Humphreys' role in the kidnapping would have gone unnoticed but the messenger who delivered the ransom note was hauled into detective headquarters for questioning and was grilled for 45 minutes. When he was released, the young man was swarmed by news reporters "I can't talk to you guys," he said "Murray Humphreys told me to keep my mouth shut"
Chicago police raided a suite at the Congress Hotel, which the press dubbed "the Hoodlum detective agency," and arrested the heirs to the Capone syndicate; Murray Humphreys, "Machine Gun" Jack McGurn, Sam "Golf Bag" Hunt, Tony Accardo, Frankie Rio, Phil D'Andrea, Rocco Di Grazio and a half dozen other mob hangers-on, all of whom told the police the same thing: they were there because they had been brought in by Murray Humphreys to secure Jerome Factor's safe returned.
The cops locked them up on vagrancy charges, but within an hour Factor posted their bail and all were released. While Police were in the apartment they found a ransom note from Jerome's kidnappers. When questioned, Factor claimed that he had written the note "to confuse the kidnappers" After eight days in captivity, Jerome Factor was released on a Chicago street unharmed. Many people in Chicago simply assumed that Jerome, the good son, had agreed to a kidnapping rigged by his father and Murray Humphreys to delay the Supreme Court hearing.
With Jerome Factor returned home safely, Jake's appointment to appear before the United States Supreme Court was put back on the docket.
Factor was an exceptionally smart and practical man, he knew no matter how many shrewd lawyers he could buy, he was going to lose his case before the court and would soon be deported.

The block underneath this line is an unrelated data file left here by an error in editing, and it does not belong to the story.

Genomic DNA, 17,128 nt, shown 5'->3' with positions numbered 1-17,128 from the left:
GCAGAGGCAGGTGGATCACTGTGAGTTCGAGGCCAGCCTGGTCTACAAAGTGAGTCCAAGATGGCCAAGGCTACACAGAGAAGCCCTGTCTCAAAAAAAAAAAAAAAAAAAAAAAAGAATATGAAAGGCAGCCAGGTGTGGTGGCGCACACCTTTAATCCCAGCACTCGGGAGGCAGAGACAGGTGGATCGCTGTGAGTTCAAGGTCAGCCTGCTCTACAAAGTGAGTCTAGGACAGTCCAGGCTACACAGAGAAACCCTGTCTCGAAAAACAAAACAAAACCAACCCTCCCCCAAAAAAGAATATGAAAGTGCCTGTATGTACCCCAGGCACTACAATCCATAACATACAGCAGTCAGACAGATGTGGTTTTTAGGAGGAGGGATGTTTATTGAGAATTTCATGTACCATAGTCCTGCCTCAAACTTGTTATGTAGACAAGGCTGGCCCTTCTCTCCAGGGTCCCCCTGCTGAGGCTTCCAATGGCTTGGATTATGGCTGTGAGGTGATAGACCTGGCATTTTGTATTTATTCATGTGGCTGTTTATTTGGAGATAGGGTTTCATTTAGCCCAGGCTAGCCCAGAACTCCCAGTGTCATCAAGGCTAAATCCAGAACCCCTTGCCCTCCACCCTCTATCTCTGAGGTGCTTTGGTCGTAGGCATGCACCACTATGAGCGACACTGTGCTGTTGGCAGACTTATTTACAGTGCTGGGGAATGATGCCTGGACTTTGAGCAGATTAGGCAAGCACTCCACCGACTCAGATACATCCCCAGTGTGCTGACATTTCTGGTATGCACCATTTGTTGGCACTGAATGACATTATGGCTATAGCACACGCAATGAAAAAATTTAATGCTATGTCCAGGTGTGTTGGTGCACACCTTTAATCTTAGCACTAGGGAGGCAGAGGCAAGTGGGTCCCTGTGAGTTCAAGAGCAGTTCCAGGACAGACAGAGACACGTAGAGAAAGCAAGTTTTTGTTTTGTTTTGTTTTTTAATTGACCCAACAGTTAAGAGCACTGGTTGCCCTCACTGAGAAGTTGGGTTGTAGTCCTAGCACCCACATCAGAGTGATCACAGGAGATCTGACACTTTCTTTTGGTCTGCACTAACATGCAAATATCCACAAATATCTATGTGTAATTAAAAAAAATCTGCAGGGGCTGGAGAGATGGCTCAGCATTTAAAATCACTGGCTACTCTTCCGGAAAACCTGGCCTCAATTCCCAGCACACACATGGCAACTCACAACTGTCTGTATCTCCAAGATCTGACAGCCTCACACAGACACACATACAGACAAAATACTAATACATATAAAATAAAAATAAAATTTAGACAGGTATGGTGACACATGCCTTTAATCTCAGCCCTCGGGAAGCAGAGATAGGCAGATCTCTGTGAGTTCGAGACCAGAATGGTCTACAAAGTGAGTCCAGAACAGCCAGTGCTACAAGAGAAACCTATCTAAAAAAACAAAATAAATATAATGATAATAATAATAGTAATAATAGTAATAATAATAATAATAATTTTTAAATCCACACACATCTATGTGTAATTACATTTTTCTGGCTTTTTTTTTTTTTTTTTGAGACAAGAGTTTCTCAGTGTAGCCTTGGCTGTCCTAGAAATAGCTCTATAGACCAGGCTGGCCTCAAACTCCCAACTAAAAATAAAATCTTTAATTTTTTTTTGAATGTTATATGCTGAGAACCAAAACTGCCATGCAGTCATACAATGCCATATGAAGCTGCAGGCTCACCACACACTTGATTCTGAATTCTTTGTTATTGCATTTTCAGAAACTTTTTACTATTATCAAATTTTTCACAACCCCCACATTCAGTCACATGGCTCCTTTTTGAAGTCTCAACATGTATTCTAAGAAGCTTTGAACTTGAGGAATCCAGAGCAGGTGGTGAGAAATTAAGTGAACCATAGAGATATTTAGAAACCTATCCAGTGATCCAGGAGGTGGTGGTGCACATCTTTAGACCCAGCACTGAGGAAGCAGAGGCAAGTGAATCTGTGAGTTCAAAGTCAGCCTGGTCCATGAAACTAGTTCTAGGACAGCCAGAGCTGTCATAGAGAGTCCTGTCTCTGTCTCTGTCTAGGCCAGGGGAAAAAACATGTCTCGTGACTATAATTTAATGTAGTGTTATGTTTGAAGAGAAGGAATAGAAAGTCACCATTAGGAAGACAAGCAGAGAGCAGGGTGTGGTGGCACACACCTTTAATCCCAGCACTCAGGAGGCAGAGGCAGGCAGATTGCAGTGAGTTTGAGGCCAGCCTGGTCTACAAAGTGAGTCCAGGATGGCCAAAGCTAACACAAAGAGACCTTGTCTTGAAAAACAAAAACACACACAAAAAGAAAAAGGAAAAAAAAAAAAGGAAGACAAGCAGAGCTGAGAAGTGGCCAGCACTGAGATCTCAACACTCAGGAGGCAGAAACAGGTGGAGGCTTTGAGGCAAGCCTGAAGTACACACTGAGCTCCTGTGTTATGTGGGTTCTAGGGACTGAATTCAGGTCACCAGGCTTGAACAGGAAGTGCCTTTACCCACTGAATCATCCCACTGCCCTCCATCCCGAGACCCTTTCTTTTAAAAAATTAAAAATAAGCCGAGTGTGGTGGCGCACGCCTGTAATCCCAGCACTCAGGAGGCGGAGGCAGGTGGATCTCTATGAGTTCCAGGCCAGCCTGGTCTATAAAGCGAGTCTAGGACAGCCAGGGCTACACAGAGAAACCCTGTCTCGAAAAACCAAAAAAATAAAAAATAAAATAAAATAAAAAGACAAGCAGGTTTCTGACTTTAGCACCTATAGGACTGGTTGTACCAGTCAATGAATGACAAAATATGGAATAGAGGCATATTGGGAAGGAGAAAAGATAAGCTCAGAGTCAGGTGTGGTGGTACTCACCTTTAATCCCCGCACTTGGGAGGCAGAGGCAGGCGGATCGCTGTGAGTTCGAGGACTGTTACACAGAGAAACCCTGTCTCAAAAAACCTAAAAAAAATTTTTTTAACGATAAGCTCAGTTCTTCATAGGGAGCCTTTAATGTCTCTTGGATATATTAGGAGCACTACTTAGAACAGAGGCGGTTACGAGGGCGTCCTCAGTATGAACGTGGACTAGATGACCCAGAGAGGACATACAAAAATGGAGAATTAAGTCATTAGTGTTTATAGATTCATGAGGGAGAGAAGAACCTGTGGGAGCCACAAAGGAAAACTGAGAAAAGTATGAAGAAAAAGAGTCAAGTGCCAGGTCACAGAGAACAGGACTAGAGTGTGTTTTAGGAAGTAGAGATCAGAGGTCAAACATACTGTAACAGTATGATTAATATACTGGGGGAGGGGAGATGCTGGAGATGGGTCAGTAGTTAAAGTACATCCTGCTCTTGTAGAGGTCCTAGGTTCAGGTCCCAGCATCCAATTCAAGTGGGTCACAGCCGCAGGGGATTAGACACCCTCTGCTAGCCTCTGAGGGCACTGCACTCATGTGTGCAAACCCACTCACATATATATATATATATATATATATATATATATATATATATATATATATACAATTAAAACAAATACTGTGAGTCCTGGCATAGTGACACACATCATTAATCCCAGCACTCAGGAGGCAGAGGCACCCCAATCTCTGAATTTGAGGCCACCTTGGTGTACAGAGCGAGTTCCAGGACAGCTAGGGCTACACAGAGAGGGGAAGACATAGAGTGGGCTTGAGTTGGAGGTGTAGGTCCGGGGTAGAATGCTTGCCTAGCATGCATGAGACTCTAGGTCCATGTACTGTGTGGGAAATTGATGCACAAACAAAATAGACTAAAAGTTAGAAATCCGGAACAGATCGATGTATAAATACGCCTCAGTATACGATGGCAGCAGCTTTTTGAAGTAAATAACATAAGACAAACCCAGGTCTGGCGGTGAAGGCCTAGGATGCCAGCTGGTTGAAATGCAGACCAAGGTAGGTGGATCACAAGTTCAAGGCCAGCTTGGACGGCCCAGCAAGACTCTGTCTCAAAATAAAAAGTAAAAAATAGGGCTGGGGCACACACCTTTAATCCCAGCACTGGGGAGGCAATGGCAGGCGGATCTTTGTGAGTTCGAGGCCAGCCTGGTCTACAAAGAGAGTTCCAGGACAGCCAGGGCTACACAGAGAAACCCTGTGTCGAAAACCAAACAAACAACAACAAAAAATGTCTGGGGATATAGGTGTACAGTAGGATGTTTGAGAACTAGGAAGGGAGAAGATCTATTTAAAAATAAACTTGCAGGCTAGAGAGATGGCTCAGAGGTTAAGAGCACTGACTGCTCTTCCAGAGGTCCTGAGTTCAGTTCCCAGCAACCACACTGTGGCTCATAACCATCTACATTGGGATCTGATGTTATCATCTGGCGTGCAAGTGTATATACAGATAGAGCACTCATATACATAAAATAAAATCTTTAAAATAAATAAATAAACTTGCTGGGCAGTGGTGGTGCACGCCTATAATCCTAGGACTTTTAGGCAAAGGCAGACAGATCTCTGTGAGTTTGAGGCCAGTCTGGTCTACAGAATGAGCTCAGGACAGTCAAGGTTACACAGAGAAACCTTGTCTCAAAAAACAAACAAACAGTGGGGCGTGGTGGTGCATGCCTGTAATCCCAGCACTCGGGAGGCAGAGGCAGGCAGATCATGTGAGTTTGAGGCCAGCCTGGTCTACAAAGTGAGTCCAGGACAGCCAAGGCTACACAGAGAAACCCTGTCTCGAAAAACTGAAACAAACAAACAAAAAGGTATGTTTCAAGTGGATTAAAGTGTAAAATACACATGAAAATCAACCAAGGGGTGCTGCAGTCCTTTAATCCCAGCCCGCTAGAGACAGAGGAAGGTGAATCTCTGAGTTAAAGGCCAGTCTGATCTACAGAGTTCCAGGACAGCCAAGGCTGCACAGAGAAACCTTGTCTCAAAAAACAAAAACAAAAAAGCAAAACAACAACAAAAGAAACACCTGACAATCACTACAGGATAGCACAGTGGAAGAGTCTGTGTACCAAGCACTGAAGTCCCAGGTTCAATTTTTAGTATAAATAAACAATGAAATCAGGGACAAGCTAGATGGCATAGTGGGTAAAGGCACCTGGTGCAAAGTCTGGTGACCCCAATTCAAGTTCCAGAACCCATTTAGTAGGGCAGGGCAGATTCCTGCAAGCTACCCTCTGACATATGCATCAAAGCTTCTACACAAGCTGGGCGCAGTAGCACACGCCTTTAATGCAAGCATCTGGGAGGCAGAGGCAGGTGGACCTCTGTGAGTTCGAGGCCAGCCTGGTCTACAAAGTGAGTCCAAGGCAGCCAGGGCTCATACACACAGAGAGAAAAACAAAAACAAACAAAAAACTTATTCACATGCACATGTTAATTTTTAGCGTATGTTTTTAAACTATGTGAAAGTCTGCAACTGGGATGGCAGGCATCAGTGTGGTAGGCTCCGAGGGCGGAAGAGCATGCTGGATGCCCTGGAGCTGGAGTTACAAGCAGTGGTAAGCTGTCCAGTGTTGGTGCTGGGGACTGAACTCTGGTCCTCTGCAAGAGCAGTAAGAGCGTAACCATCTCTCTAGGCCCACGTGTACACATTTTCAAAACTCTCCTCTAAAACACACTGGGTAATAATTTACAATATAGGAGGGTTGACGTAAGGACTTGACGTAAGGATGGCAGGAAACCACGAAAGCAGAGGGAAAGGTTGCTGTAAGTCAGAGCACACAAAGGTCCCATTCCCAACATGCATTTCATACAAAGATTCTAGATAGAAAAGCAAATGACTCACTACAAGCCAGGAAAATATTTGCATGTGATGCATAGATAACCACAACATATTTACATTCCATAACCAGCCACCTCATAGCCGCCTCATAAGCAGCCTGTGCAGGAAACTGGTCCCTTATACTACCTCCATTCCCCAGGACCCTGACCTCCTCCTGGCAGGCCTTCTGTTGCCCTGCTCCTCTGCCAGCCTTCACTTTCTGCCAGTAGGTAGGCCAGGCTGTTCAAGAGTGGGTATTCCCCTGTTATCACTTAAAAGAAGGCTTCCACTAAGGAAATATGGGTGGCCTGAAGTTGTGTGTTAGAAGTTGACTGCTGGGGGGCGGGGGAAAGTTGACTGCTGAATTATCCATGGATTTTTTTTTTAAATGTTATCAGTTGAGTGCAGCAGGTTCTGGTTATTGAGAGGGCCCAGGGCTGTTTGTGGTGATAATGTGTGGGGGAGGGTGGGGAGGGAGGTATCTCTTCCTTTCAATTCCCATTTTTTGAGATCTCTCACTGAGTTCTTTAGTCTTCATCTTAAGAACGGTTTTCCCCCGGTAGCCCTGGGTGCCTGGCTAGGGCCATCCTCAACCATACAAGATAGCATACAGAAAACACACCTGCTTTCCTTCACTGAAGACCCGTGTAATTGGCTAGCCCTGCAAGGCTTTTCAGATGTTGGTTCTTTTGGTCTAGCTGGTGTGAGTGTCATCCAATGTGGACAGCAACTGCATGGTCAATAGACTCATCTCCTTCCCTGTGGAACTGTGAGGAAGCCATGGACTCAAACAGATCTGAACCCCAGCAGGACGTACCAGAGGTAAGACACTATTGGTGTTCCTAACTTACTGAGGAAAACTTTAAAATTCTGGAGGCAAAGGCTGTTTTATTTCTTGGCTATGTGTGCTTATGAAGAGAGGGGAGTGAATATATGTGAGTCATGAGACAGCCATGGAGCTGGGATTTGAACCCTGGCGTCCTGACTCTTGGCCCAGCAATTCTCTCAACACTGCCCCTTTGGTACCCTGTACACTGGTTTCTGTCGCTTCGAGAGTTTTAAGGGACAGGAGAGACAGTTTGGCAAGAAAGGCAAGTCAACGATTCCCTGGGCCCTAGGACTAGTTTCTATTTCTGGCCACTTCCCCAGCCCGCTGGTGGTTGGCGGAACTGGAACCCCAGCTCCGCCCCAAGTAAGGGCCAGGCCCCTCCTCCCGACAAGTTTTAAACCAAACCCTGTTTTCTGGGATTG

While discussing his limited options with the attorneys, Factor mentioned the delay in the hearing brought about by Jerome's kidnapping.
They reasoned that if Jake were to be kidnapped, and then returned safely to his custody, following capture of the kidnappers, then the ensuing trial would be delayed long enough for the statute of limitations against him to run out. It wasn't a sure thing, but Jake's deportation to a jail cell in England appeared certain.
Factor presented the idea to Murray Humphreys. Frank Nitti signed off on the plan to help out his pal, Jake. Humphreys and Nitti, and Paul "the Waiter" Ricca, Nitti's lead counsel in the mob, may have already had information that Jerome's kidnapping had been pulled off by independents who were employed by Roger "the Terrible" Touhy, a bootlegger who was operating out in the Northwest suburbs of Cook County. The Touhy gang was small but persistent, and had waged a sporadic war of attrition against the Outfit since 1927.
The shrewd and calculating Ricca decided to blame Roger for the kidnapping. After all, the mob wasn't having any luck shooting Touhy to death, or blowing him up, which they had tried to do on several occasions in the past year. But framing Roger for a kidnapping might work, so Nitti gave his approval with the understanding that none of the syndicate people were to be involved. Kidnapping without a long-term goal wasn't what the Chicago outfit specialized in. They were racketeers by trade. Kidnapping was a dirty business, and a high profile crime sure to invite the headline-loving FBI.
In the latter part of August 1942, Roger Touhy, once an important Chicago bootlegger, was serving a life sentence for a crime he never committed. Touhy was framed by the Capone mob with the apparent connivance of a corrupt Cook County State's Attorney named Thomas Courtney, who made political hay out of this page-one conviction. At the end of his rope and out of aces, Touhy was desperate to take matters into his own hands.